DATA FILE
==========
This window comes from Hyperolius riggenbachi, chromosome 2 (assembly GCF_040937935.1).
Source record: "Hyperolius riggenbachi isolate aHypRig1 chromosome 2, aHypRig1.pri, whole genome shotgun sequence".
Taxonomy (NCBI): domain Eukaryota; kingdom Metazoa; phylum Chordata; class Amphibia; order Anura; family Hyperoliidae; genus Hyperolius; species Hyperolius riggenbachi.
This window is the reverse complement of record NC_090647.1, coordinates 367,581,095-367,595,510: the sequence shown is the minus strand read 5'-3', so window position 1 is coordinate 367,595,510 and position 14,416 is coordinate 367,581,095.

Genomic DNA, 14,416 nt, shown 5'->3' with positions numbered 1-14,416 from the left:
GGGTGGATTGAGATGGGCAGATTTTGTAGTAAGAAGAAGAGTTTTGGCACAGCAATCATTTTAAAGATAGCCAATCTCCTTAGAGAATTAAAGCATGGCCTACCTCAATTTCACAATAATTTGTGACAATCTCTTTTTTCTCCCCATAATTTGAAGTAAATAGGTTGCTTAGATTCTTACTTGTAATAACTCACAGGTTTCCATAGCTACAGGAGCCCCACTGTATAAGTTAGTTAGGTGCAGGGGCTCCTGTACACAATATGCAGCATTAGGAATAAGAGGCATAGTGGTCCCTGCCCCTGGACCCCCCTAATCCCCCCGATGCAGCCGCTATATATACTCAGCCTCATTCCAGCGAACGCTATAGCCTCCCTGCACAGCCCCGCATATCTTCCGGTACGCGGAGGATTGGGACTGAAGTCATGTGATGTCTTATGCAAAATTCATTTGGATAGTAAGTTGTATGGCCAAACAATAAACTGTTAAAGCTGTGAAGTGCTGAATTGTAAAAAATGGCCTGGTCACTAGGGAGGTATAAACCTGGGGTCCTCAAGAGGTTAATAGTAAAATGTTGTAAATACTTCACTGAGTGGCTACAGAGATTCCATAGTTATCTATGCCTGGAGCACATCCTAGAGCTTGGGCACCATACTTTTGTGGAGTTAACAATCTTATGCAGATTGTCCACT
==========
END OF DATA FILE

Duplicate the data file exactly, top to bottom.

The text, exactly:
This window comes from Hyperolius riggenbachi, chromosome 2 (assembly GCF_040937935.1).
Source record: "Hyperolius riggenbachi isolate aHypRig1 chromosome 2, aHypRig1.pri, whole genome shotgun sequence".
Taxonomy (NCBI): domain Eukaryota; kingdom Metazoa; phylum Chordata; class Amphibia; order Anura; family Hyperoliidae; genus Hyperolius; species Hyperolius riggenbachi.
This window is the reverse complement of record NC_090647.1, coordinates 367,581,095-367,595,510: the sequence shown is the minus strand read 5'-3', so window position 1 is coordinate 367,595,510 and position 14,416 is coordinate 367,581,095.

Genomic DNA, 14,416 nt, shown 5'->3' with positions numbered 1-14,416 from the left:
GGGTGGATTGAGATGGGCAGATTTTGTAGTAAGAAGAAGAGTTTTGGCACAGCAATCATTTTAAAGATAGCCAATCTCCTTAGAGAATTAAAGCATGGCCTACCTCAATTTCACAATAATTTGTGACAATCTCTTTTTTCTCCCCATAATTTGAAGTAAATAGGTTGCTTAGATTCTTACTTGTAATAACTCACAGGTTTCCATAGCTACAGGAGCCCCACTGTATAAGTTAGTTAGGTGCAGGGGCTCCTGTACACAATATGCAGCATTAGGAATAAGAGGCATAGTGGTCCCTGCCCCTGGACCCCCCTAATCCCCCCGATGCAGCCGCTATATATACTCAGCCTCATTCCAGCGAACGCTATAGCCTCCCTGCACAGCCCCGCATATCTTCCGGTACGCGGAGGATTGGGACTGAAGTCATGTGATGTCTTATGCAAAATTCATTTGGATAGTAAGTTGTATGGCCAAACAATAAACTGTTAAAGCTGTGAAGTGCTGAATTGTAAAAAATGGCCTGGTCACTAGGGAGGTATAAACCTGGGGTCCTCAAGAGGTTAATAGTAAAATGTTGTAAATACTTCACTGAGTGGCTACAGAGATTCCATAGTTATCTATGCCTGGAGCACATCCTAGAGCTTGGGCACCATACTTTTGTGGAGTTAACAATCTTATGCAGATTGTCCACT